Kerrigan grew up in the Boston area. On this date in 1975, about two thousand Led Zeppelin fans trashed the Boston Garden arena while waiting to buy tickets to a Zeppelin show. The mayor of Boston punished those fans gone wild by banning Led Zeppelin from the city for five years. The band also boycotted the city on their own, and never played in Boston again.
January 5th in history:
George and Martha Washington never lived in the White House, but they were married at the “White House” in January of 1759. This White House was Martha’s plantation in Virginia. Sources disagree on what day the Washington wedding took place. Some say it was January 5th. Others say it was on the 6th, or the 17th. Martha became the first “First Lady” of the United States 30 years later.
Jane Wyman also married a future U.S. President, Ronald Reagan, but wasn’t married to him long enough to be a First Lady. When Reagan was president, Wyman was starring on TV in “Falcon Crest.” Her movie career included a Best Actress Oscar for the movie Johnny Belinda. Wyman was born January 5th, 1917.
Another Oscar winner born on this day is Diane Keaton (1946), the first of many ladies to earn an Academy Award for acting in a Woody Allen film (Annie Hall). Keaton’s credits include Reds and the Godfather movies. She also starred in a TV movie as Amelia Earhart, the first lady to fly solo across the Atlantic. Earhart was declared dead on this date in 1939, more than a year after she disappeared while trying to fly around the world.
And Nellie Tayloe Ross became America’s first “lady governor” when she was sworn in as governor of Wyoming on January 5th, 1925. Nellie had won a special election to succeed her husband, William Ross, who had died after an appendectomy.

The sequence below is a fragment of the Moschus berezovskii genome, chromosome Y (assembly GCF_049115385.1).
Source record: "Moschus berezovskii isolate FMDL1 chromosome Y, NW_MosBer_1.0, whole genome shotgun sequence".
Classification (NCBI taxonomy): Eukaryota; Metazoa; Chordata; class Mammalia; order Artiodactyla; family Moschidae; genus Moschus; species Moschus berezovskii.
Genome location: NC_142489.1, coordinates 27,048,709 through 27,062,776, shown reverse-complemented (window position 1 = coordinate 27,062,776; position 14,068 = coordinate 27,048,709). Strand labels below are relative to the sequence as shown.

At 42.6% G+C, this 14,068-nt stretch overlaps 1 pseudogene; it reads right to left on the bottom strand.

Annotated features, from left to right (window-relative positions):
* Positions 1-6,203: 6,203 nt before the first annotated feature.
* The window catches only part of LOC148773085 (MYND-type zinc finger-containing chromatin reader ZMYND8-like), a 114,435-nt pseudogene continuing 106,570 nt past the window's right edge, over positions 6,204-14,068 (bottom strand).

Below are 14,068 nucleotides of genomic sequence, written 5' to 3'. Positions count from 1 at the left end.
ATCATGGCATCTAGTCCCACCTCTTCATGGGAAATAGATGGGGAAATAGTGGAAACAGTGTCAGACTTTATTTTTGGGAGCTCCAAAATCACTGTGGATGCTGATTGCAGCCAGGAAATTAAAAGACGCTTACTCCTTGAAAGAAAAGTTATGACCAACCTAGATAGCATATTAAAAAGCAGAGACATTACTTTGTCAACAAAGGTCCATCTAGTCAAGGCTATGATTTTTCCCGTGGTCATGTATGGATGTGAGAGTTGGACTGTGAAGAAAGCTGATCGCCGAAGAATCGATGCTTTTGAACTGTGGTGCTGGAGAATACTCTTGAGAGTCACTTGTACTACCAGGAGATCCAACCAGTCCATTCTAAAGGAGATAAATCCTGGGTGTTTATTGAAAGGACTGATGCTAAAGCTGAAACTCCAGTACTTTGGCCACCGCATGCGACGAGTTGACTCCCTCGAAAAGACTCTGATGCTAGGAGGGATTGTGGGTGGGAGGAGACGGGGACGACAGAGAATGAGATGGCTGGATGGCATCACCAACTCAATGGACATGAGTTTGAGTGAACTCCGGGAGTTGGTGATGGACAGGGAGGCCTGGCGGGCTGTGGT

January 4th in history:
January 4th is the birthday of Sir Isaac Newton (1643), known for his theories about gravity.
The first man-made satellite to orbit the Earth yielded to gravity and fell out of orbit on January 4th, 1958. Sputnik 1 had been launched exactly three months earlier.
And after spending about three months in the New World, Christopher Columbus began his voyage back to Europe on January 4th, 1493, to prove that he had reached land across the Atlantic without falling off the Earth.
January 3rd in history:
On January 3rd of 1496, Leonardo da Vinci tested a flying machine that he designed.
Flying machines didn’t succeed until the 20th century, when we finally got other pioneering inventions like the electric watch. The Hamilton Watch company put its first electric watch on sale on this date in 1957.
Exactly 20 years later — January 3rd, 1977 — pioneering home computer maker Apple Computer was incorporated.
And the pioneering record producer who did some work with Apple Records (and the Beatles), Sir George Martin, was born January 3rd, 1926.